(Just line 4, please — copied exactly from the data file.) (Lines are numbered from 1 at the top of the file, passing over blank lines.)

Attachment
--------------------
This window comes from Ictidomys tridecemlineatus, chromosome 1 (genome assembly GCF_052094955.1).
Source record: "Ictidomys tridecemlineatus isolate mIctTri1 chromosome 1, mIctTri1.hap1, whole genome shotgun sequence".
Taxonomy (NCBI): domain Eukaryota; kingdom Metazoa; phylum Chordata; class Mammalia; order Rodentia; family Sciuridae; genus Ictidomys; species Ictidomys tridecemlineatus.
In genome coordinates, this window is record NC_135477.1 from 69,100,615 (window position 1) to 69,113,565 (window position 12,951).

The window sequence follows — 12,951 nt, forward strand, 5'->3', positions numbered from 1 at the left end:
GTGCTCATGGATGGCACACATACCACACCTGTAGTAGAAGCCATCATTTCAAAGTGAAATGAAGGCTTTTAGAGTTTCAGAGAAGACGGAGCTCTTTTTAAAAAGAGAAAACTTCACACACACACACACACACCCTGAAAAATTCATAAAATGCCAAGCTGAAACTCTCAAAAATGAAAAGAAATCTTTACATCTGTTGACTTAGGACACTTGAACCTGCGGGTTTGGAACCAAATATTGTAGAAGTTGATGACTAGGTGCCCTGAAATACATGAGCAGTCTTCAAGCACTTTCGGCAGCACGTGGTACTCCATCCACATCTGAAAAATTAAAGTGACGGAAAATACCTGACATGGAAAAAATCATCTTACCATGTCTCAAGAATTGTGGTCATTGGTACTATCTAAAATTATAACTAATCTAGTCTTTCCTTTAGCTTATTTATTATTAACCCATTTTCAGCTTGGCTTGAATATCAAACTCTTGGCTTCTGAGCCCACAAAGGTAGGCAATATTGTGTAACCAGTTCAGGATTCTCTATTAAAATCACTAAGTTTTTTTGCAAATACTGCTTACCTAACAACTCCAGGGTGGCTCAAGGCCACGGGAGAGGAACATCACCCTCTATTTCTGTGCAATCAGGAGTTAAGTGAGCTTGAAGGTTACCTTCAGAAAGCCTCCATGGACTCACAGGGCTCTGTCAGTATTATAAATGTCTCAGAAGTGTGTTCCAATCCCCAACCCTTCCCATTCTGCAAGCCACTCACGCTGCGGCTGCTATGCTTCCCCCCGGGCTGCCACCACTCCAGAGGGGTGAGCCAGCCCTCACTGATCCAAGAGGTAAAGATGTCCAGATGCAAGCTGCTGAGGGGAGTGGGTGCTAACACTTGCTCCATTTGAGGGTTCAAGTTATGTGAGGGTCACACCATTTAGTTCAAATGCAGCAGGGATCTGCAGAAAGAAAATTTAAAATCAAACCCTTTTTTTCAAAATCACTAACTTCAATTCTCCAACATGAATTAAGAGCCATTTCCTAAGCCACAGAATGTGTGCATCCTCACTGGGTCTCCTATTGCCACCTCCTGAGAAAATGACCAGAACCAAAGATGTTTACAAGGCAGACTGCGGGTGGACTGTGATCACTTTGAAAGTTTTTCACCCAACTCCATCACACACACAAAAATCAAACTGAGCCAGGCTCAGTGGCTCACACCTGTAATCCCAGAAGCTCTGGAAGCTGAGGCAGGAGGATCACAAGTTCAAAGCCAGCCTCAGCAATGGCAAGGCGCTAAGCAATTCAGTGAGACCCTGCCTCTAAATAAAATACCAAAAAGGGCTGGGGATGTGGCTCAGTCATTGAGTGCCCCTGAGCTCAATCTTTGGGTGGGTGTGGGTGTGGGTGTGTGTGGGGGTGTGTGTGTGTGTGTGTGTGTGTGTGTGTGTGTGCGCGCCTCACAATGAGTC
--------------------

In genome coordinates, this window is record NC_135477.1 from 69,100,615 (window position 1) to 69,113,565 (window position 12,951).